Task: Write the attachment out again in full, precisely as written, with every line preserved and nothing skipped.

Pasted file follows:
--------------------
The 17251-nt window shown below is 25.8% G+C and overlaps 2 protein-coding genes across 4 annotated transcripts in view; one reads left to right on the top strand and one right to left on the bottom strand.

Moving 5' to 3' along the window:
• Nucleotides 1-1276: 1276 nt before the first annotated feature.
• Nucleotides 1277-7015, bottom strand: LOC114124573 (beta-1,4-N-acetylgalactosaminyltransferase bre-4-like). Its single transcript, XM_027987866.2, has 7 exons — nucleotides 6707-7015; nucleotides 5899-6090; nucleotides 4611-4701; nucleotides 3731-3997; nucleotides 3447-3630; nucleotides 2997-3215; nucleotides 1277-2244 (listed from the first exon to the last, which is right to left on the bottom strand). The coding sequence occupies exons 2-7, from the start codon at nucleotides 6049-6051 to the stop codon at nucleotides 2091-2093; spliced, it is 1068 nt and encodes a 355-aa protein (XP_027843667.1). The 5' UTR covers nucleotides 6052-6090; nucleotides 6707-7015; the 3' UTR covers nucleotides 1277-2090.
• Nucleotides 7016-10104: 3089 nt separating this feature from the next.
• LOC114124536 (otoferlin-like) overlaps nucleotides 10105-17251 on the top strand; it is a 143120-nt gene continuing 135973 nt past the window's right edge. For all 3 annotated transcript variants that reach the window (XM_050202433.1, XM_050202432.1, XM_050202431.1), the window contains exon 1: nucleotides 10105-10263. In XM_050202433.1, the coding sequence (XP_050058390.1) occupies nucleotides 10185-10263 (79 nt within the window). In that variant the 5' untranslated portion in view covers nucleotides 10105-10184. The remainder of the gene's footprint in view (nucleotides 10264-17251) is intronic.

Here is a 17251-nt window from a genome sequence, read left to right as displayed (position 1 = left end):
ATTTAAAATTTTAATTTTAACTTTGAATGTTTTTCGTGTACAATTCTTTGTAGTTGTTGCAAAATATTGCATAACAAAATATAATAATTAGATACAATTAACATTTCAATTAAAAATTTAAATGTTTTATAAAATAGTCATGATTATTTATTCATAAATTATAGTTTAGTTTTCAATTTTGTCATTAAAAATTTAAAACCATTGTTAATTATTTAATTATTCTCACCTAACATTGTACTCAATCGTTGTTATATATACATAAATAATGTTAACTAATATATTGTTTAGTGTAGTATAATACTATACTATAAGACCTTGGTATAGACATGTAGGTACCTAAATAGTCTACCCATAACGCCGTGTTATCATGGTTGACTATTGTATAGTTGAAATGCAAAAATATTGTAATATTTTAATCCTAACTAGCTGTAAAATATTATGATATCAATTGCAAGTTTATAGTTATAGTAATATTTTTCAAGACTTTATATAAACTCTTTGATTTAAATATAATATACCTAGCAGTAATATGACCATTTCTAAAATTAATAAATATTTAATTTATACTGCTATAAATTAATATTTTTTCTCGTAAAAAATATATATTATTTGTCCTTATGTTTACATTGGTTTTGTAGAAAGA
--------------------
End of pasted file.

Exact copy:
The 17251-nt window shown below is 25.8% G+C and overlaps 2 protein-coding genes across 4 annotated transcripts in view; one reads left to right on the top strand and one right to left on the bottom strand.

Moving 5' to 3' along the window:
• Nucleotides 1-1276: 1276 nt before the first annotated feature.
• Nucleotides 1277-7015, bottom strand: LOC114124573 (beta-1,4-N-acetylgalactosaminyltransferase bre-4-like). Its single transcript, XM_027987866.2, has 7 exons — nucleotides 6707-7015; nucleotides 5899-6090; nucleotides 4611-4701; nucleotides 3731-3997; nucleotides 3447-3630; nucleotides 2997-3215; nucleotides 1277-2244 (listed from the first exon to the last, which is right to left on the bottom strand). The coding sequence occupies exons 2-7, from the start codon at nucleotides 6049-6051 to the stop codon at nucleotides 2091-2093; spliced, it is 1068 nt and encodes a 355-aa protein (XP_027843667.1). The 5' UTR covers nucleotides 6052-6090; nucleotides 6707-7015; the 3' UTR covers nucleotides 1277-2090.
• Nucleotides 7016-10104: 3089 nt separating this feature from the next.
• LOC114124536 (otoferlin-like) overlaps nucleotides 10105-17251 on the top strand; it is a 143120-nt gene continuing 135973 nt past the window's right edge. For all 3 annotated transcript variants that reach the window (XM_050202433.1, XM_050202432.1, XM_050202431.1), the window contains exon 1: nucleotides 10105-10263. In XM_050202433.1, the coding sequence (XP_050058390.1) occupies nucleotides 10185-10263 (79 nt within the window). In that variant the 5' untranslated portion in view covers nucleotides 10105-10184. The remainder of the gene's footprint in view (nucleotides 10264-17251) is intronic.

Here is a 17251-nt window from a genome sequence, read left to right as displayed (position 1 = left end):
ATTTAAAATTTTAATTTTAACTTTGAATGTTTTTCGTGTACAATTCTTTGTAGTTGTTGCAAAATATTGCATAACAAAATATAATAATTAGATACAATTAACATTTCAATTAAAAATTTAAATGTTTTATAAAATAGTCATGATTATTTATTCATAAATTATAGTTTAGTTTTCAATTTTGTCATTAAAAATTTAAAACCATTGTTAATTATTTAATTATTCTCACCTAACATTGTACTCAATCGTTGTTATATATACATAAATAATGTTAACTAATATATTGTTTAGTGTAGTATAATACTATACTATAAGACCTTGGTATAGACATGTAGGTACCTAAATAGTCTACCCATAACGCCGTGTTATCATGGTTGACTATTGTATAGTTGAAATGCAAAAATATTGTAATATTTTAATCCTAACTAGCTGTAAAATATTATGATATCAATTGCAAGTTTATAGTTATAGTAATATTTTTCAAGACTTTATATAAACTCTTTGATTTAAATATAATATACCTAGCAGTAATATGACCATTTCTAAAATTAATAAATATTTAATTTATACTGCTATAAATTAATATTTTTTCTCGTAAAAAATATATATTATTTGTCCTTATGTTTACATTGGTTTTGTAGAAAGA